Despite a global drop in prices making it a less appealing economic proposition, cryptocurrency mining continues to consume increasing amounts of computer power.
Miners of cryptocurrency such as bitcoin and Ethereum are rewarded with cryptocurrency that fluctuates in value when compared to traditional currencies, so while mining costs are predictable, income varies. Bitcoin was worth more than £50,000 on November 8, last year, but it was worth less than half that on May 15, this year, at £24,244. During the same time period, Ethereum fell from £3567 to £1647.
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Miners appear to be resilient despite these setbacks. They get cryptocurrency by performing intensive computing operations. The total hash rate of the bitcoin network, a metric that tracks the amount of computer power devoted to mining, is at an all-time high.
According to the most recent Cambridge Center for Alternative Finance (CCAF) data, it reached 248 exahashes per second in February and has since continued to rise. Ethereum’s miners have also demonstrated tenacity in the face of price declines. On 15 May, the Ethereum hash rate was 1103 terahashes per second, up from 613 terahashes the previous year, according to Y Charts data.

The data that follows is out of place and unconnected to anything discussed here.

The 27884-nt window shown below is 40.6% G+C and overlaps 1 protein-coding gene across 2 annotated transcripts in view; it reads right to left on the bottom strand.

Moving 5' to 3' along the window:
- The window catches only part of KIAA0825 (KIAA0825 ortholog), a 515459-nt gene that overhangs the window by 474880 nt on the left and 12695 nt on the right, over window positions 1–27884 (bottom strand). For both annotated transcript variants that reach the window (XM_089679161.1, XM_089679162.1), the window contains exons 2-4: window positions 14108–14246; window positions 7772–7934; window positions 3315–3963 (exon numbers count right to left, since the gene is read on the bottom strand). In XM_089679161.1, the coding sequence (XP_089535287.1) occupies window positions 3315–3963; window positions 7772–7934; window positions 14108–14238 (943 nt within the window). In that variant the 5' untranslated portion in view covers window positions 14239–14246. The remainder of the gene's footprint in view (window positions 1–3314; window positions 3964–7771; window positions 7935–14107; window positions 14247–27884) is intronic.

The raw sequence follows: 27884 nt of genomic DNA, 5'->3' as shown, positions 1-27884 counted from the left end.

Along with recent price drops, the cryptocurrency sector is still dealing with the fallout from China’s ban on cryptocurrency mining, which went into effect in May. According to the CCAF, the ban has worsened, rather than improved, cryptocurrency’s environmental footprint because miners have sought cheaper, but not necessarily greener, energy elsewhere.
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An artist who uses cryptocurrencies in his work and has previously published research on the energy consumption of Ethereum claims that a decrease in coin price should result in a decrease in mining, but that this can happen over longer timescales. He also stated that, despite the price drop, no unusual dip in hash rate can be seen right now.
Bitcoin is currently on a slight downward trend, but this is within the normal range. In another week, it will be interesting to see if miners are consistently turning off some of their rigs, indicating that they are operating on thin profit margins.
The crypto is a rapidly flourishing market but the dynamics are changing due to several factors. Let’s see what the future brings. Stay tuned to find out more.